Use this URL to cite or link to this record in EThOS: https://ethos.bl.uk/OrderDetails.do?uin=uk.bl.ethos.477993
Title: The metabolism of some aromatic nitro chemotherapeutic agents
Author: Woolhouse, Norman Michael
ISNI:       0000 0001 3572 5632
Awarding Body: University of Surrey
Current Institution: University of Surrey
Date of Award: 1972
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Abstract:
The metabolism of two aromatic nitro chemotherapeutic agents has been investigated. One, 2-isopropylaminomethyl-6-methyl-7-nitro-1,2,3,4-tetrahydroquinoline (methamniquine) is a potent schistosomicide; the other 5,7-dinitroindazole possesses tuberculostatic activity. Methamniquine is oxidised in vervet and rhesus monkeys, dogs, rabbits, hamsters, rats and mice, to its 6-hydroxymethyl analogue (oxamniquine),a metabolite which shows a greater degree of schistosomicidal activity than the parent drug. Further oxidation at the 6-position occurs in all species to yield a carboxylic acid which is the major urinary metabolite in all species. When oxamniquine is administered to the same species and to man this same acid is again found as the major metabolite. Oxidation of the alkylaminoalkyl sidechain also occurred to a variable extent in all species studied to give a second carboxylic acid with the exception of the rat which oxidised the sidechain to an alcohol which was excreted in the bile as a glucuronide. The reason for this species difference in metabolism has been investigated and a possible biochemical mechanism is proposed. Reduction of these compounds was apparently not a significant route of metabolism. The urinary metabolites of dinitroindazole have been examined in mice and rats. The drug is extensively metabolised. Selective reduction of the 7-nitro group occurs in both species to give 5-nitro-7-aminoindazole as the major metabolite. Hydroxylation of the indazole ring also occurs to give 3-hydroxy-dinitroindazole, a minor metabolite in both species. A species difference is apparent in the further metabolism of 5-nitro-7-arainoindazole. In mice extensive N-glucuronidation is found, a synthesis not evident in the rat. In this species acetylation occurs to yield 5-nitro-7-acetamidoindazole. This metabolite is the probable precursor of two other metabolites in the rat. One of these has been positively identified as 3-hydroxy-5-nitro-7-acetamidoindazole. The other is suggested to be an N-hydroxylated derivative.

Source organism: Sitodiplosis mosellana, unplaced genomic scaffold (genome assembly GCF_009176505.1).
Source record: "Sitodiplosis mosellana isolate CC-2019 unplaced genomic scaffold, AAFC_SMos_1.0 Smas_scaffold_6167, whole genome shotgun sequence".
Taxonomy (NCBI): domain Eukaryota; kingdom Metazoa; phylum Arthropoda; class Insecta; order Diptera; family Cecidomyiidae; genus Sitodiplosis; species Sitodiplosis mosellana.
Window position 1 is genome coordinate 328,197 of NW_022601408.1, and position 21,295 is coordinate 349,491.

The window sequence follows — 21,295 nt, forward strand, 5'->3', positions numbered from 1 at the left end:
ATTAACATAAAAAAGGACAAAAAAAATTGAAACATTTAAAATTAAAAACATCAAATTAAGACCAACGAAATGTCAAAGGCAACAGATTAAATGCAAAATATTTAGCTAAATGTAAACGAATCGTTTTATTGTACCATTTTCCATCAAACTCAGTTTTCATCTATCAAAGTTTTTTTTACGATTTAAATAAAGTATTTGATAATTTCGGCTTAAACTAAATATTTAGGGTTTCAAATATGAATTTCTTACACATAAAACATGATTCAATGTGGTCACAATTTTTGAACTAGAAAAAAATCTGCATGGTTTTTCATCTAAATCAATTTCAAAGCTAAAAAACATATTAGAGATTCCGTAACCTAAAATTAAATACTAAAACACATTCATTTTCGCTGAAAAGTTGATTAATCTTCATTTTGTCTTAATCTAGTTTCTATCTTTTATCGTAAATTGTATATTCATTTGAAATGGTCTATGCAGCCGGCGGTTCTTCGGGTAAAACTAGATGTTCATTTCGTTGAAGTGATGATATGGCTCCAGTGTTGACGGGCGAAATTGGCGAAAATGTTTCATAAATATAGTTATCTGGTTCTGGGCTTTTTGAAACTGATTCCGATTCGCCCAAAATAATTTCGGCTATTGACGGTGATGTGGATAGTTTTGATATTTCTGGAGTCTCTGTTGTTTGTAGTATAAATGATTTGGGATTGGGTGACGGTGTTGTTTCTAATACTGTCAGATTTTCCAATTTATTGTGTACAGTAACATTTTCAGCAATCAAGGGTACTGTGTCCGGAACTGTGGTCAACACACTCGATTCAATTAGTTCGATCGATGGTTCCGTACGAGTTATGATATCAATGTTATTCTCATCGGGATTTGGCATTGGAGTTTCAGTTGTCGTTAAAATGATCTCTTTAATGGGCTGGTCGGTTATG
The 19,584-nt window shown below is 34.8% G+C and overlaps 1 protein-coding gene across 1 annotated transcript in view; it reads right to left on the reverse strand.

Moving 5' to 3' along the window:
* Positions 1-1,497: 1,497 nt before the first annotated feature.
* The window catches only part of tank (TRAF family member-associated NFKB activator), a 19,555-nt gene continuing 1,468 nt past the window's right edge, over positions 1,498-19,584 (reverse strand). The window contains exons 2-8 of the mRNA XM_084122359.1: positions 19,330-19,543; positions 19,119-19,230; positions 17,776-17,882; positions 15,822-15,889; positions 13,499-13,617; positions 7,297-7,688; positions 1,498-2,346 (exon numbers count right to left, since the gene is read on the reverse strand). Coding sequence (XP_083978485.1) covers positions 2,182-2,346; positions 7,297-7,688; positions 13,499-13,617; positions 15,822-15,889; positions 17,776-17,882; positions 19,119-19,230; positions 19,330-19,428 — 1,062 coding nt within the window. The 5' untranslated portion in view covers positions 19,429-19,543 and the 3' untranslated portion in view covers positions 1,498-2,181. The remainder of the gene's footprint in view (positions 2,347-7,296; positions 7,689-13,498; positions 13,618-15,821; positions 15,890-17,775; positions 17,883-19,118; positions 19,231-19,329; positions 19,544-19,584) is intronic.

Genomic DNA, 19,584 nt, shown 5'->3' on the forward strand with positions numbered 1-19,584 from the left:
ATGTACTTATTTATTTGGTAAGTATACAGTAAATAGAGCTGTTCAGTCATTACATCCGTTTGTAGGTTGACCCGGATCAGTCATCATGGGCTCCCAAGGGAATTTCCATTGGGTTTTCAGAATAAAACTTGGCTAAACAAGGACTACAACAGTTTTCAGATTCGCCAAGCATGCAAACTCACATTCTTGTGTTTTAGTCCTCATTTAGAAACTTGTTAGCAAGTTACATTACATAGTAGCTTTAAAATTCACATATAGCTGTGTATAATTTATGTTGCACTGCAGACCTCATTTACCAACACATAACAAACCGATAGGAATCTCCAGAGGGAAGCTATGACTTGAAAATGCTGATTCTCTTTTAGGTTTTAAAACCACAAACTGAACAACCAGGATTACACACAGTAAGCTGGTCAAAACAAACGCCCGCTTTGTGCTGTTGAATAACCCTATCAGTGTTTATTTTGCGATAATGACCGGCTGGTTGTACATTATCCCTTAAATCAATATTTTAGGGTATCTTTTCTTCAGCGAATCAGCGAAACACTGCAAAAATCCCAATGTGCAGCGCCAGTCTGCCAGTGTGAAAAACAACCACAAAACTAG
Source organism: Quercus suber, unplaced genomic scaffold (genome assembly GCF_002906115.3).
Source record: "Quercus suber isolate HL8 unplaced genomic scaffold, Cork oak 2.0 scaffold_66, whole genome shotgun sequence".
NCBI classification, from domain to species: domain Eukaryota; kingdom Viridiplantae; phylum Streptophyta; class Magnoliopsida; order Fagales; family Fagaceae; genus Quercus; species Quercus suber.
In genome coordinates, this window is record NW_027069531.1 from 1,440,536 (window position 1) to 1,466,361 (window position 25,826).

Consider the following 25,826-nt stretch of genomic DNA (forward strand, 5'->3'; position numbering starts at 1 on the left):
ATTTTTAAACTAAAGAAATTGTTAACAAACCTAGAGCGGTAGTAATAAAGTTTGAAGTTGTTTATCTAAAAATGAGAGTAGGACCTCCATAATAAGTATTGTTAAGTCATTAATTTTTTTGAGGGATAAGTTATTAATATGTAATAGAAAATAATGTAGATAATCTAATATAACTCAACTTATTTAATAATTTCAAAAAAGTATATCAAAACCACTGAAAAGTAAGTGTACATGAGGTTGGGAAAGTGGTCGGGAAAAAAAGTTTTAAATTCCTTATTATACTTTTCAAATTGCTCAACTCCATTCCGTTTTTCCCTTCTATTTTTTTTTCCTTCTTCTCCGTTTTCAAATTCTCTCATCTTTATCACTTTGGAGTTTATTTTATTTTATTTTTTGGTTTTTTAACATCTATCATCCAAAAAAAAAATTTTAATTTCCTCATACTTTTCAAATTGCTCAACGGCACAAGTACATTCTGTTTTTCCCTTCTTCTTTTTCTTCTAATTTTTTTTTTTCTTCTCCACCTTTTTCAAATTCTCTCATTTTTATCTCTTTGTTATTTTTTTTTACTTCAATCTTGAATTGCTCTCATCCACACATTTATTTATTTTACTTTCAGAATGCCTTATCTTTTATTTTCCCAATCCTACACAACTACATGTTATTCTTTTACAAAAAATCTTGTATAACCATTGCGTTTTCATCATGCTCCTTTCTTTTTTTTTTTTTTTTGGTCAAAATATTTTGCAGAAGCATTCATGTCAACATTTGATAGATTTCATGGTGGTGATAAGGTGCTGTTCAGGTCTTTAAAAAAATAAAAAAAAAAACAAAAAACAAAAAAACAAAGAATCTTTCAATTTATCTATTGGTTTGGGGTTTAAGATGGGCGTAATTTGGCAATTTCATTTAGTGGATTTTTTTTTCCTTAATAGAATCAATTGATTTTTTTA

Supervisor: Not available Sponsor: Not available
Qualification Name: Thesis (Ph.D.) Qualification Level: Doctoral
EThOS ID: uk.bl.ethos.477993  DOI: Not available
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